GV: Maybe we need to add it to the top of the whole thing. How would we add a textual description to Beethoven's Fifth? This is a problem that has always been lurking in the guidelines. With cognitive, it pops up as a Beethoven's Fifth on everyone's web page. There aren't absolutes. The problem with adding "where reasonable" is that we don't trust who is going to decide what is reasonable. We are afraid people will decide it is never reasonable. What I would like us to do is see if we can identify things like the work done in Section 508 where it says there should be keyboard access to everything that can be described with words or where the result can be described with words. Whoever wrote that should get an access award for that phrasing. It did something we haven't been able to do: set a bright line in an area that was ambiguous. Can we make a bright line like that in the timing area? Keyboard means typing, so if you can't express it in words, you won't be able to type it. Is there something similar for the audio issue? Do we also say that all audio that can be expressed in words should be accompanied by text.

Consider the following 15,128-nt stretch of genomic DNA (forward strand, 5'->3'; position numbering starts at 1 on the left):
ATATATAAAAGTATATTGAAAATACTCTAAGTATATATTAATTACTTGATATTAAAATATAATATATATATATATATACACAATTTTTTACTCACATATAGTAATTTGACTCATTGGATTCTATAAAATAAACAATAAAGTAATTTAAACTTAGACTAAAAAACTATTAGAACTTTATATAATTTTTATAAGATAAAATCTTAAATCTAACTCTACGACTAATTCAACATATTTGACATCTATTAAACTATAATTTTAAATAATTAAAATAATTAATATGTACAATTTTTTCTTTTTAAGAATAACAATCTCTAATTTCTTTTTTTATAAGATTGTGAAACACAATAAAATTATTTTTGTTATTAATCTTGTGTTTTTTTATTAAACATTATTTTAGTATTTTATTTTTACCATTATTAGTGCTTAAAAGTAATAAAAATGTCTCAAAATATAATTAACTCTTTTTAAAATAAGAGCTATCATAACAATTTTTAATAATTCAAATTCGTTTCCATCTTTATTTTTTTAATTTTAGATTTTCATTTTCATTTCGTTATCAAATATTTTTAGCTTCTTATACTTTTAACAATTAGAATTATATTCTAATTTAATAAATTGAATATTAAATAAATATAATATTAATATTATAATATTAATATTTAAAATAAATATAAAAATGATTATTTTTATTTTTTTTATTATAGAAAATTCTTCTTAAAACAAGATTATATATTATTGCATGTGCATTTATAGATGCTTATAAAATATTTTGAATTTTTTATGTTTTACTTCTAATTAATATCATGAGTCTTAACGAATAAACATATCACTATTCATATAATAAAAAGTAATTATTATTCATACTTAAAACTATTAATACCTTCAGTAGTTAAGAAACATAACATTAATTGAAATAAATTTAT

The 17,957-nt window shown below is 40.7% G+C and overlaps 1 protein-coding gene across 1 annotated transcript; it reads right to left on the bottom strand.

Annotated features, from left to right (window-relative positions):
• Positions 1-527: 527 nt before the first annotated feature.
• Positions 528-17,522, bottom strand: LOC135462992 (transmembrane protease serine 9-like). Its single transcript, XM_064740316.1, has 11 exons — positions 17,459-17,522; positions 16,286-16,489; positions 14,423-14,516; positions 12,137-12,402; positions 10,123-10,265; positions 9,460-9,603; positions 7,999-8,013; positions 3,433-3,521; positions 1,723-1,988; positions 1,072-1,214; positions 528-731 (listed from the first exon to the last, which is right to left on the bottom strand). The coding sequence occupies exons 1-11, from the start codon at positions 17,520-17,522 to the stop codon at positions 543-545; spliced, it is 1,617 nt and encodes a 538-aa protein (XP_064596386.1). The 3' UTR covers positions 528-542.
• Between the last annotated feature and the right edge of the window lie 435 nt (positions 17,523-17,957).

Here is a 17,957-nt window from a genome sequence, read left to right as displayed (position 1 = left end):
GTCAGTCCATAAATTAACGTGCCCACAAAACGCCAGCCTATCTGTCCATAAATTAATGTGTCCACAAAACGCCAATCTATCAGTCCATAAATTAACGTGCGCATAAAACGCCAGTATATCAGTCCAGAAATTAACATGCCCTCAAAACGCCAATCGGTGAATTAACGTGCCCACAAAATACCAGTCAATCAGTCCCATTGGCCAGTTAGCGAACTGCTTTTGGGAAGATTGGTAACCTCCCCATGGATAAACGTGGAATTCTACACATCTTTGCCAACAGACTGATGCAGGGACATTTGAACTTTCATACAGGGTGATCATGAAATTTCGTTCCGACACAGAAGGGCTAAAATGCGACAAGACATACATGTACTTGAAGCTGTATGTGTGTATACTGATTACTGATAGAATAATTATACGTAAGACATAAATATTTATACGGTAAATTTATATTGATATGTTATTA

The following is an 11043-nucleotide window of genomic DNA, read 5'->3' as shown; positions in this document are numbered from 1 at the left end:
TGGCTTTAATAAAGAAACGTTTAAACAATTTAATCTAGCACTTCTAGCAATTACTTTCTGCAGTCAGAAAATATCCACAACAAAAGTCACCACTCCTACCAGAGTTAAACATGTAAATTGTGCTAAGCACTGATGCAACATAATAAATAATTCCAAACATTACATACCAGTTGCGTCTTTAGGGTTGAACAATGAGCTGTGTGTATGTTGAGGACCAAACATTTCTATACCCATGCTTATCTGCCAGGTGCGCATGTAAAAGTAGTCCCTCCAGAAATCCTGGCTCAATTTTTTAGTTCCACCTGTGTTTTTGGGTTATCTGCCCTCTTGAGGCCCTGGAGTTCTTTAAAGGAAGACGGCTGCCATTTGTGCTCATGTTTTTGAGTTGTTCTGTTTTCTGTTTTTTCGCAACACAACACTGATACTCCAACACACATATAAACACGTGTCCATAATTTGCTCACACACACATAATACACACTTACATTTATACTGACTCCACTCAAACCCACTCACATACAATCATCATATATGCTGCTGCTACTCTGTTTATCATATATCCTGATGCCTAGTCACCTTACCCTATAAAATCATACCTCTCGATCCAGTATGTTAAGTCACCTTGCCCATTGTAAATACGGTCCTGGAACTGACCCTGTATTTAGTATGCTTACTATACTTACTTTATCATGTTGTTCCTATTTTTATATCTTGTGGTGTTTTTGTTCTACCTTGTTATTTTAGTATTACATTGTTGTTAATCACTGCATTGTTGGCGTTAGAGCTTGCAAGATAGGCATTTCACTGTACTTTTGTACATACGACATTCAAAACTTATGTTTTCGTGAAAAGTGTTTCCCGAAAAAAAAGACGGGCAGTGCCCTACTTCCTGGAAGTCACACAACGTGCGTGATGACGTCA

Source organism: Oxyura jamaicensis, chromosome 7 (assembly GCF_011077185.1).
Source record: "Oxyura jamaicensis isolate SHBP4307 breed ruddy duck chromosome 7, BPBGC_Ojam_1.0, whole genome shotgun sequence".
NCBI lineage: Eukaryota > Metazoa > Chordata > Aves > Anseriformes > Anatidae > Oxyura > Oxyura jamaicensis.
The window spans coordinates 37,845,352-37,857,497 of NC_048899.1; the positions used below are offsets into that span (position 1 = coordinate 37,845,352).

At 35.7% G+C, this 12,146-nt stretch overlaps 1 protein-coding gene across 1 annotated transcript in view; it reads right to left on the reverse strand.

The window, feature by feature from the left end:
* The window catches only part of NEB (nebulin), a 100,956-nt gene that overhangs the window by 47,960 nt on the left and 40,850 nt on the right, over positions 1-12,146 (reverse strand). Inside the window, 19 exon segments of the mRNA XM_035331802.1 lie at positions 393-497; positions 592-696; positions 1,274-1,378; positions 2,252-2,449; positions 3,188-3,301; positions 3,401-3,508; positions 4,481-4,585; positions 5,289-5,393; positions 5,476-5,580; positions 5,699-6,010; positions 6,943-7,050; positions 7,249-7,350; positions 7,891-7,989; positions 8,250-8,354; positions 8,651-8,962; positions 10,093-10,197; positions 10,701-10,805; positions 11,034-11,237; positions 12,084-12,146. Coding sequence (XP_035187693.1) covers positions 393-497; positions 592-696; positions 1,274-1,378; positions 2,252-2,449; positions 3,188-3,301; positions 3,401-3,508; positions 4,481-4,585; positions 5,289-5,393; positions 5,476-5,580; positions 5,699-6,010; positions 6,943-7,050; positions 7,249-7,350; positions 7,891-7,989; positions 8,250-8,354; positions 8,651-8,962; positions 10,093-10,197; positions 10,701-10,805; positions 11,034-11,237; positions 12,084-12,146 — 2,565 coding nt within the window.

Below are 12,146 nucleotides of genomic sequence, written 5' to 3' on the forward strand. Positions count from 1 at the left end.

WL: If you discuss this with folks in the PF group, see if they are dealing with this specifically. (directed to Jason)

GV: What if we said no timed response for a single user event should be less than 10 seconds. We'll end up with a bunch of guidelines if we follow this path. Users should be given reasonable control over the time allowed for them to read, perform or respond. No user response should be required in less than 10 seconds without the user's ability to adjust it up to 10 seconds. The user should be provided with the ability to extend time indefnitely unless there is a hard external justification. (Very rough, just for discussion.)